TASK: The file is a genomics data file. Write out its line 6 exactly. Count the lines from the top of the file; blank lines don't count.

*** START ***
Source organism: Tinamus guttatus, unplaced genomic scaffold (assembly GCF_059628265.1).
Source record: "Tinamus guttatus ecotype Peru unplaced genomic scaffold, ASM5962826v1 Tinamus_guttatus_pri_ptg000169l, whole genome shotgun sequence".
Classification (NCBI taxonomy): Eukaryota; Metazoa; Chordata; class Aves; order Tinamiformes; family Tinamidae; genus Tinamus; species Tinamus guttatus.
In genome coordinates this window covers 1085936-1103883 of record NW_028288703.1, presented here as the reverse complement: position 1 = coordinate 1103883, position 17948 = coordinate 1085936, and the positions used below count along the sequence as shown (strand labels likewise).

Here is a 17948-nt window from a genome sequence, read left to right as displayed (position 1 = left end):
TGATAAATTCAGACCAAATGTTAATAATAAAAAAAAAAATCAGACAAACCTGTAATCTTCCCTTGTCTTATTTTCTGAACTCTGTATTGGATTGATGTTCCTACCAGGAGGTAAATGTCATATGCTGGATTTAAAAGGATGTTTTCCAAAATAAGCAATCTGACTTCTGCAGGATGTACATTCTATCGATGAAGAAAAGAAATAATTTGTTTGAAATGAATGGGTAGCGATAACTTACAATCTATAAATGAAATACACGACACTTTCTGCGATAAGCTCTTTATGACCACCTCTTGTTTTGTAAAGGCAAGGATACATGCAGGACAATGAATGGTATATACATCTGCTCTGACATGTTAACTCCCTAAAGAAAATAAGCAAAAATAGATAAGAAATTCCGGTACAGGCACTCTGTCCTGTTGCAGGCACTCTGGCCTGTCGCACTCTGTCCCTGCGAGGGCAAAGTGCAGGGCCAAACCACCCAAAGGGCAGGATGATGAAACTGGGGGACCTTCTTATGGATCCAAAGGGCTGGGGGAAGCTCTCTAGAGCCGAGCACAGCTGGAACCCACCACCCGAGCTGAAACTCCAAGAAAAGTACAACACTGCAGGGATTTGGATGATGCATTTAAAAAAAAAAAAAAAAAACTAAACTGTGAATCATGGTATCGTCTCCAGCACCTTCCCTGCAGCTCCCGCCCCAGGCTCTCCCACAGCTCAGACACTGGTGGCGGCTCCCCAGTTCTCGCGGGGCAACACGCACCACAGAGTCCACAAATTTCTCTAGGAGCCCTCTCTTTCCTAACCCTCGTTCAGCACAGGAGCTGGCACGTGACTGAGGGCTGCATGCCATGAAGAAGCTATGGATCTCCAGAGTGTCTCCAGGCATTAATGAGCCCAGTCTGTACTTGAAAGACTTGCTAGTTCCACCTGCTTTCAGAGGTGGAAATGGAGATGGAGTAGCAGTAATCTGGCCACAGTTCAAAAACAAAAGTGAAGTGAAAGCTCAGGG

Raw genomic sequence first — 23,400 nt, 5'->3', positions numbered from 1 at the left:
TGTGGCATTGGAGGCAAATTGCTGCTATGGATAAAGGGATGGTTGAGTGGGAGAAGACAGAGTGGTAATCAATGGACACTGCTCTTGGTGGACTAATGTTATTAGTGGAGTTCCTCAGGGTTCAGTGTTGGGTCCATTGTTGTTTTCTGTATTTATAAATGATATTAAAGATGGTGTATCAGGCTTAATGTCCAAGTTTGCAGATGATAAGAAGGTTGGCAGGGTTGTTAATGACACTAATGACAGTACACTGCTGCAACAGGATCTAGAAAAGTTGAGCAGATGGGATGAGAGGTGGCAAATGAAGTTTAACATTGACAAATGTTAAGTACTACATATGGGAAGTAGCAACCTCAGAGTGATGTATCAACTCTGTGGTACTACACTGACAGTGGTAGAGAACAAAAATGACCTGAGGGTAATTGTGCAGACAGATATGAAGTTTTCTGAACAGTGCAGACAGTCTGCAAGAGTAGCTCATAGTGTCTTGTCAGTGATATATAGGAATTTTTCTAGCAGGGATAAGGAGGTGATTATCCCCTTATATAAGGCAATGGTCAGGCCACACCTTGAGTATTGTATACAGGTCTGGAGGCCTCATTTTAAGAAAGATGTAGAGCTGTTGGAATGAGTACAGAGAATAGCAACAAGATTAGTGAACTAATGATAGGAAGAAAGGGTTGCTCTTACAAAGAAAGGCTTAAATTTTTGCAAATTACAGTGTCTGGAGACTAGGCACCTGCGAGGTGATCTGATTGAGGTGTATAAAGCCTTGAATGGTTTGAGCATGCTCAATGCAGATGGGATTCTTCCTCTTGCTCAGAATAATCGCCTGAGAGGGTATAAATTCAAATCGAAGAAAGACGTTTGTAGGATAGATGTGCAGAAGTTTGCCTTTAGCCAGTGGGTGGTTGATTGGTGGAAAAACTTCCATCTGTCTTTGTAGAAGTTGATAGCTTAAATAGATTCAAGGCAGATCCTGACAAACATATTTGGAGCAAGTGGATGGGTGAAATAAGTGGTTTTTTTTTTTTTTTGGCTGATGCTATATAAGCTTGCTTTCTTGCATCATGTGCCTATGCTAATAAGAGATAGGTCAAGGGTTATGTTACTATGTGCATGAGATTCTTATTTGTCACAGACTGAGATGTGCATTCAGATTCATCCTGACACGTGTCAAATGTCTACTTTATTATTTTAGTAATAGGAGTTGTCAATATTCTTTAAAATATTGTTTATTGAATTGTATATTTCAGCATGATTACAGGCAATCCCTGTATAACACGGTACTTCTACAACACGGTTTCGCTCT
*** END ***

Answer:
TGATAAATTCAGACCAAATGTTAATAATAAAAAAAAAAATCAGACAAACCTGTAATCTTCCCTTGTCTTATTTTCTGAACTCTGTATTGGATTGATGTTCCTACCAGGAGGTAAATGTCATATGCTGGATTTAAAAGGATGTTTTCCAAAATAAGCAATCTGACTTCTGCAGGATGTACATTCTATCGATGAAGAAAAGAAATAATTTGTTTGAAATGAATGGGTAGCGATAACTTACAATCTATAAATGAAATACACGACACTTTCTGCGATAAGCTCTTTATGACCACCTCTTGTTTTGTAAAGGCAAGGATACATGCAGGACAATGAATGGTATATACATCTGCTCTGACATGTTAACTCCCTAAAGAAAATAAGCAAAAATAGATAAGAAATTCCGGTACAGGCACTCTGTCCTGTTGCAGGCACTCTGGCCTGTCGCACTCTGTCCCTGCGAGGGCAAAGTGCAGGGCCAAACCACCCAAAGGGCAGGATGATGAAACTGGGGGACCTTCTTATGGATCCAAAGGGCTGGGGGAAGCTCTCTAGAGCCGAGCACAGCTGGAACCCACCACCCGAGCTGAAACTCCAAGAAAAGTACAACACTGCAGGGATTTGGATGATGCATTTAAAAAAAAAAAAAAAAAACTAAACTGTGAATCATGGTATCGTCTCCAGCACCTTCCCTGCAGCTCCCGCCCCAGGCTCTCCCACAGCTCAGACACTGGTGGCGGCTCCCCAGTTCTCGCGGGGCAACACGCACCACAGAGTCCACAAATTTCTCTAGGAGCCCTCTCTTTCCTAACCCTCGTTCAGCACAGGAGCTGGCACGTGACTGAGGGCTGCATGCCATGAAGAAGCTATGGATCTCCAGAGTGTCTCCAGGCATTAATGAGCCCAGTCTGTACTTGAAAGACTTGCTAGTTCCACCTGCTTTCAGAGGTGGAAATGGAGATGGAGTAGCAGTAATCTGGCCACAGTTCAAAAACAAAAGTGAAGTGAAAGCTCAGGG